The forecast adds urgency to calls for the federal government to restart the stalled national screening program.
Australia’s peak cancer organisation said new calculations also showed nearly 20 per cent of bowel cancers were already at stage four when diagnosed — the most advanced grade, when the disease has spread and often proves fatal.
Ian Olver, chief executive of the Cancer Council Australia, said the new figures “show the extent of the problem”. “It’s one of our high-incidence cancers. Because that incidence is continuing to increase it seems prudent to prevent that from happening by introducing a screening program,” Professor Olver said. “This would only be the third population screening program introduced, behind breast and cervical cancer, and the first that involved men.”
The Howard government launched a national bowel cancer screening program in 2006, but it was mired in controversy from the start.
After immediate criticisms of underfunding, the program was suspended for six months in 2009 after it was found nearly half a million people had been sent faulty test kits, supplied by a Japanese company, that were prone to returning false negative results after hot weather.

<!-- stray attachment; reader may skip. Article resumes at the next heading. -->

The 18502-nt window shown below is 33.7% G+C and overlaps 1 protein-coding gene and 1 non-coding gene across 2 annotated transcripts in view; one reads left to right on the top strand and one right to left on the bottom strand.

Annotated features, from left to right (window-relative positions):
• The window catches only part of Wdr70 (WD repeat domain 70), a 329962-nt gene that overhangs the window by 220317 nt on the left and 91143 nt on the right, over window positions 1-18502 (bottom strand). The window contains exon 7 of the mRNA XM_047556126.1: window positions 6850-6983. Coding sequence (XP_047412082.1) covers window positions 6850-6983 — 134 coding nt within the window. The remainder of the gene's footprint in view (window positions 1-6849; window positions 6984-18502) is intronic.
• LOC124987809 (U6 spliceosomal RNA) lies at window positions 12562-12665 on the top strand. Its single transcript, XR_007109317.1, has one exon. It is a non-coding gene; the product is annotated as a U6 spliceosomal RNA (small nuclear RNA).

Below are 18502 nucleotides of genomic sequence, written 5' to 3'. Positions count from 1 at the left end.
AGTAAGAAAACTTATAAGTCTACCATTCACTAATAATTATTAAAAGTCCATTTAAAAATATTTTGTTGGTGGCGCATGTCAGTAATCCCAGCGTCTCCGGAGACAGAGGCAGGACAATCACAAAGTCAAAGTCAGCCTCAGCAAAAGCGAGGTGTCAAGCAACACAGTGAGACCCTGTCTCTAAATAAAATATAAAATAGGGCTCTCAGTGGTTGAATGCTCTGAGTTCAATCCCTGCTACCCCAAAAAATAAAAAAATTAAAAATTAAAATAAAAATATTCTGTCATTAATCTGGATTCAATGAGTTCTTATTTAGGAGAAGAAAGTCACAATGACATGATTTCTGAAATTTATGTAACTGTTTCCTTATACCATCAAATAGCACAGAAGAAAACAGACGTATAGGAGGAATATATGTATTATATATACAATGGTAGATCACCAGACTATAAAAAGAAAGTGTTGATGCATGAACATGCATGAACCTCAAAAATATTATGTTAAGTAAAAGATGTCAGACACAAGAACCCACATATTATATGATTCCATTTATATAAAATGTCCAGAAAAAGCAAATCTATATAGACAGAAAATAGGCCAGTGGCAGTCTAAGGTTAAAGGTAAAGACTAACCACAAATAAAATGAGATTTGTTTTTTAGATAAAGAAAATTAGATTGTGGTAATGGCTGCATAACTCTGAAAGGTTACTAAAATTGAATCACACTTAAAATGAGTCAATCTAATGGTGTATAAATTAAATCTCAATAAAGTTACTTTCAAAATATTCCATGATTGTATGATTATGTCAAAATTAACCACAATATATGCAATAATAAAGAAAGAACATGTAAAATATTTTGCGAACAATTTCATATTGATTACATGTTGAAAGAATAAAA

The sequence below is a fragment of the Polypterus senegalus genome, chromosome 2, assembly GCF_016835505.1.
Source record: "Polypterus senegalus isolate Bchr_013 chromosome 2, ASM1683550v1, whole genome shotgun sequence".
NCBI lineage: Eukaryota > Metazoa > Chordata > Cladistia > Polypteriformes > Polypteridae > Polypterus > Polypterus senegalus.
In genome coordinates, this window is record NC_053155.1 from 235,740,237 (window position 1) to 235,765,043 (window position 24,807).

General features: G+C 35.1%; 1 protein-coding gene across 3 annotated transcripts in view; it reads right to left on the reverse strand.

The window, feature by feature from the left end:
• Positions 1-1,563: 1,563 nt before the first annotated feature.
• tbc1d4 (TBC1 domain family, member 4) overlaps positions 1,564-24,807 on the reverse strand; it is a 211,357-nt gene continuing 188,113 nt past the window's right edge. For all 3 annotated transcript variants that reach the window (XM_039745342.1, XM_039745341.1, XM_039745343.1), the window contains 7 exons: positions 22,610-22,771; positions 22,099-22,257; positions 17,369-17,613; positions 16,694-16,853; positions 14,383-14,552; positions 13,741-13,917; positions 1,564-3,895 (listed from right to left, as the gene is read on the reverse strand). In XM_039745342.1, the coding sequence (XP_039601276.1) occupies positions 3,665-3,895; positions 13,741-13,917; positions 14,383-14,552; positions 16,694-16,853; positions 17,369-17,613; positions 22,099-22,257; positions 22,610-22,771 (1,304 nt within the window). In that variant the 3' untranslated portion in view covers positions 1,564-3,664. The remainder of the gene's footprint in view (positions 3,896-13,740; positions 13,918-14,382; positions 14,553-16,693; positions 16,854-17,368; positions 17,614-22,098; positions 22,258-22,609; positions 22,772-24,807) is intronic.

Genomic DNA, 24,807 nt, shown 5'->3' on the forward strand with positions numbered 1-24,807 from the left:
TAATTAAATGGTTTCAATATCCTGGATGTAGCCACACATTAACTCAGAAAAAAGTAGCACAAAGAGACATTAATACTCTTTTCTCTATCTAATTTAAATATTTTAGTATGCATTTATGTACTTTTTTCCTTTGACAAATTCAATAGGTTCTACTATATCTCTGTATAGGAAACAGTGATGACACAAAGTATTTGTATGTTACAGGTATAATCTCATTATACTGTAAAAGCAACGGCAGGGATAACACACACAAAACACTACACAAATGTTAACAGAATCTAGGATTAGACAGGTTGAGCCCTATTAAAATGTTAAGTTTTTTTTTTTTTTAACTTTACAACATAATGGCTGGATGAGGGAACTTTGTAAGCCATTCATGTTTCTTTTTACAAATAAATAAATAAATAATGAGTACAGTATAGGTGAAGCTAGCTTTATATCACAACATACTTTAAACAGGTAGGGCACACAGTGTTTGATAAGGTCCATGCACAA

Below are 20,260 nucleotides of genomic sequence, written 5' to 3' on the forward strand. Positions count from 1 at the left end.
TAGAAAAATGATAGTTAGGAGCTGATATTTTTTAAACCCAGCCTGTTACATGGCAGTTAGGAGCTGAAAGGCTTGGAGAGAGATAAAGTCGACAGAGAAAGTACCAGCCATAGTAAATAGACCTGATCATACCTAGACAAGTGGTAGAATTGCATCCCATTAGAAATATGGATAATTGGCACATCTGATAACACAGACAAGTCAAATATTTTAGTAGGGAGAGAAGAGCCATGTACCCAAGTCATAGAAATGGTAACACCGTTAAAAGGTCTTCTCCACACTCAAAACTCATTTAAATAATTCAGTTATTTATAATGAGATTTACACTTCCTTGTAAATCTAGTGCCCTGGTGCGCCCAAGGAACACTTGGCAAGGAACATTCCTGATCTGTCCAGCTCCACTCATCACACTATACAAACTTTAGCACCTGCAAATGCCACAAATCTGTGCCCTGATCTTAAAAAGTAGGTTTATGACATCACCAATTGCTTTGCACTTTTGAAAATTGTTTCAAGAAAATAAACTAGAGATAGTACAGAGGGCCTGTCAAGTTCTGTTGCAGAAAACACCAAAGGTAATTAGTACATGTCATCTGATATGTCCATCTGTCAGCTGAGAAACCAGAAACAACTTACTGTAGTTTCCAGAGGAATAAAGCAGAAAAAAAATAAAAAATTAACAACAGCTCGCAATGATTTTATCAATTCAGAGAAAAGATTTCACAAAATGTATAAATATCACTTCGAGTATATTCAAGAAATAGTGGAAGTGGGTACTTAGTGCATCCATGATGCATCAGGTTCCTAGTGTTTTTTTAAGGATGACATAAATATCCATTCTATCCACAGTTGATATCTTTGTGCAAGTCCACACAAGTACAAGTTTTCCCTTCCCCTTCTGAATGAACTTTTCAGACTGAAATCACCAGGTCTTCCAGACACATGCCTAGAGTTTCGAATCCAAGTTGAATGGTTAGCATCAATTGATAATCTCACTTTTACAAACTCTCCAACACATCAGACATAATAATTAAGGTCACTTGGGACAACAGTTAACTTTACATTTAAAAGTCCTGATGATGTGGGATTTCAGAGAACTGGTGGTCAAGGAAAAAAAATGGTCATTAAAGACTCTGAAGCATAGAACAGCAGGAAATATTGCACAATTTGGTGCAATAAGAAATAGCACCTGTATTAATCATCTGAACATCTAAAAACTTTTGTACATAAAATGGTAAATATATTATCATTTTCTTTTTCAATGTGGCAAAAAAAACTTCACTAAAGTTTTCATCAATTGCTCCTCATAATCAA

The program was restarted in January last year, but created an immediate capacity problem as thousands of people who had previously tested negative, then tested positive, requiring immediate follow-up to find out if cancer was present.
The program has now stopped after its funding came to an end in December. Cancer experts have long criticised the scheme as inadequate, despite new evidence showing that a proper rollout could save up to 500 lives every year for an overall annual outlay of about $50 million. The program initially offered one-off screening to people as they turned 55 or 65, sending them a kit allowing them to take a stool sample and send it away for analysis. Those whose samples were found to contain minute flecks of blood were referred for further testing, usually involving a colonoscopy.
In 2008, the Rudd government extended the program to include people turning 50, but experts say this remains well short of the recommended model that invites every Australian over 50 to be screened every two years. Professor Olver called on the federal government to resume funding the program, and to “announce a plan over the next three years for a full implementation” for biennial screening for the over-50s.
Graeme Young, co-director of the Flinders University Centre for Cancer Prevention and Control, wrote in the online newsletter MJA InSight yesterday that a full program would cut deaths by 15 to 25 per cent.